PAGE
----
Have you ever gone on a stint where absolutely nothing tastes good to you? I’m not sure, but I think it’s the Lyme treatment but all I want is sauerkraut. So I was buying it two jars at a time. Not cheap my friends! I joined a CSA this summer and I had cabbage coming out of my ears. I made soup with it, roasted it, sauteed it and each time I wanted to gag. I don’t blame the cabbage, really I don’t. So I decided to try making my own sauerkraut. After all, how hard could it be!? It really wasn’t hard at all but I did learn a couple things with my first batch. I think the amount of time you ferment it to your particular tastes is important. My first batch tasted a bit too salty for me and I’m not quite sure why. My second batch is still fermenting but stay tuned. I’m going to let it ferment for longer this time and I think the head of cabbage this time was bigger, so I’m hoping the ratio of salt to cabbage is better. I also cut the cabbage thinner for this second batch. Please note: I used himalayan salt. You can use sea salt but please do not use your run of the mill iodized salt. A good quality sea salt or himalayan salt is what you want.
Here are the very simple directions. FYI…the mashing is very therapeutic. 🙂 If you make your own send me a message or comment below and let me know how it went!!
1 medium head of cabbage, himalayan or sea salt, medium bowl, a wooden spoon, mason jar (I used quart)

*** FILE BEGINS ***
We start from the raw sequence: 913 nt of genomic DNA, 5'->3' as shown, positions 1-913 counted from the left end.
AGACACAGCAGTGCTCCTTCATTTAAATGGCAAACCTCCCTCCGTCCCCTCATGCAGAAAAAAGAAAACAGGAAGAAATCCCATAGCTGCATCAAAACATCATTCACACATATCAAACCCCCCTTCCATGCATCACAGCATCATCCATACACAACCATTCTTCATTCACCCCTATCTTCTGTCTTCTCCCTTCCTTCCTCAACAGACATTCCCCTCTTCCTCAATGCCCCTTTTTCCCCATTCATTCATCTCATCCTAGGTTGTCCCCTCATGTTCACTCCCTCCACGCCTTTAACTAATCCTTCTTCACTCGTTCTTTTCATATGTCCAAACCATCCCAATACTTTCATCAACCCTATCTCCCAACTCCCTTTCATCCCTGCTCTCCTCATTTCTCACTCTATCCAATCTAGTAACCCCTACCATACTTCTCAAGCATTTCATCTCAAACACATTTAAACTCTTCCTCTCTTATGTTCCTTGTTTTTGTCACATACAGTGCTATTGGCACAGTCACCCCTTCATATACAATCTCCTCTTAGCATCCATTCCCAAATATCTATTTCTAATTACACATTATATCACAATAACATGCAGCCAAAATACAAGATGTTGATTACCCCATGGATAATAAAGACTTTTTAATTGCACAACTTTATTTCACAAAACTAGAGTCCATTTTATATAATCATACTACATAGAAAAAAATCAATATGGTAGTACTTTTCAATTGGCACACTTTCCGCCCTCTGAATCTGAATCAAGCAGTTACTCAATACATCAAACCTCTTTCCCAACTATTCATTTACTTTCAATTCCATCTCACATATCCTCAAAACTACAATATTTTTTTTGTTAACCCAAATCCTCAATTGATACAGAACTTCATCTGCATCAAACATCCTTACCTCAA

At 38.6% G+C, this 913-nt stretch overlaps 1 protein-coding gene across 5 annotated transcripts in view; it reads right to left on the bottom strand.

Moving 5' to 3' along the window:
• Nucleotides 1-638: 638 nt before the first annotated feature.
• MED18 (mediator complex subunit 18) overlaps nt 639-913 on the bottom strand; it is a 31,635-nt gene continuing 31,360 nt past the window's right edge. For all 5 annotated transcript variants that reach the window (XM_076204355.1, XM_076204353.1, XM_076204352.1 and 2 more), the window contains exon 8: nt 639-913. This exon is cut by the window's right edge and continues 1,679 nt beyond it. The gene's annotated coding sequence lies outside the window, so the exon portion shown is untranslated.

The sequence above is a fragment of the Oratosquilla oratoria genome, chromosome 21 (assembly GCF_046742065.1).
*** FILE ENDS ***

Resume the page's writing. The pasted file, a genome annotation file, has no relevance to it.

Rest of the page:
Per one medium head of cabbage, sprinkle 1.5 tbsp salt onto cut up cabbage and let sit for 10 minutes in a medium bowl. You will want to remove the outer wilted leaves of the cabbage, remove the core and cut the cabbage very thin and as uniform as you can get it.
After it sits, mash the cabbage with your hands until it starts to release its juices, about 15 minutes. You want a nice amount of liquid at the bottom of your bowl. This is a great exercise if you need to get some frustrations out! 🙂
Once you have a good amount of juice in the bottom of the bowl, grab your mason jar and start packing the cabbage in. You’ll want to put a few spoonfuls in and pack it down, repeat etc. so there are no air bubbles. This also allows more liquid to be released. Repeat this process until all the cabbage is in the jar and be sure to leave about 2 inches at the top so the cabbage can expand as it ferments. If you don’t have enough liquid at the top to cover the cabbage you can make a brine. It’s important that ALL the cabbage is covered so that you don’t get any mold. Recipe for brine solution: Dissolve 1 tbsp salt (himalayan or sea salt) in 4 cups water. You can keep this in the fridge if you don’t use it all.
Ok so now you have all your cabbage in the jar, covered completely. Put the jar in a dark place away from direct sunlight and cover very loosely. I put it on a plate with a paper towel underneath because it will expand and leak out of the jar. I kept checking it every day to make sure there was enough liquid at the top.
As I mentioned before, I fermented the first jar for about a week. That, for me, was not long enough. But I don’t think I cut the cabbage thin enough. Each individual’s tastes will vary so taste it after about a week and see how it tastes to you. If it’s not to your liking then just allow it to ferment longer. Once it is tangy enough for your taste, simply move it to the refrigerator. I have read it keeps up to 6 months in the fridge. I know it wouldn’t last that long in my house!